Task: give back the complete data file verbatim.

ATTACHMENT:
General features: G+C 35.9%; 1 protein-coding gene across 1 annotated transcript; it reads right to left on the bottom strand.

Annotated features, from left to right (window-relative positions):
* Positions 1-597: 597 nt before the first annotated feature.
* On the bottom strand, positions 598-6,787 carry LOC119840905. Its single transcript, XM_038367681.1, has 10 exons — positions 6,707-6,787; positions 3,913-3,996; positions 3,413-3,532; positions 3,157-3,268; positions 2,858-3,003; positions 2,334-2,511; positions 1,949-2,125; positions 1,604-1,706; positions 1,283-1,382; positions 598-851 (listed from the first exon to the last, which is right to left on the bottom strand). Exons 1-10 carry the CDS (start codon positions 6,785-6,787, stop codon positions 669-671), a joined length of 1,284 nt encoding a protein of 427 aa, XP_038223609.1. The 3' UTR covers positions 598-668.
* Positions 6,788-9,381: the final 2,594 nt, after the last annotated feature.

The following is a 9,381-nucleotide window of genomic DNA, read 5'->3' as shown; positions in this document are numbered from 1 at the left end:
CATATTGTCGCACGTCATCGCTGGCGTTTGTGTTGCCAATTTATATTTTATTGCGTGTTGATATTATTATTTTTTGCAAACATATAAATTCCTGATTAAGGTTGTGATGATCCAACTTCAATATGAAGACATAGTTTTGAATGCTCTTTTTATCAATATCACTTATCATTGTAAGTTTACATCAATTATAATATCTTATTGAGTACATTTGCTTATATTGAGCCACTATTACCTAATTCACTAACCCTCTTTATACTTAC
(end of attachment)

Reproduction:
General features: G+C 35.9%; 1 protein-coding gene across 1 annotated transcript; it reads right to left on the bottom strand.

Annotated features, from left to right (window-relative positions):
* Positions 1-597: 597 nt before the first annotated feature.
* On the bottom strand, positions 598-6,787 carry LOC119840905. Its single transcript, XM_038367681.1, has 10 exons — positions 6,707-6,787; positions 3,913-3,996; positions 3,413-3,532; positions 3,157-3,268; positions 2,858-3,003; positions 2,334-2,511; positions 1,949-2,125; positions 1,604-1,706; positions 1,283-1,382; positions 598-851 (listed from the first exon to the last, which is right to left on the bottom strand). Exons 1-10 carry the CDS (start codon positions 6,785-6,787, stop codon positions 669-671), a joined length of 1,284 nt encoding a protein of 427 aa, XP_038223609.1. The 3' UTR covers positions 598-668.
* Positions 6,788-9,381: the final 2,594 nt, after the last annotated feature.

The following is a 9,381-nucleotide window of genomic DNA, read 5'->3' as shown; positions in this document are numbered from 1 at the left end:
CATATTGTCGCACGTCATCGCTGGCGTTTGTGTTGCCAATTTATATTTTATTGCGTGTTGATATTATTATTTTTTGCAAACATATAAATTCCTGATTAAGGTTGTGATGATCCAACTTCAATATGAAGACATAGTTTTGAATGCTCTTTTTATCAATATCACTTATCATTGTAAGTTTACATCAATTATAATATCTTATTGAGTACATTTGCTTATATTGAGCCACTATTACCTAATTCACTAACCCTCTTTATACTTAC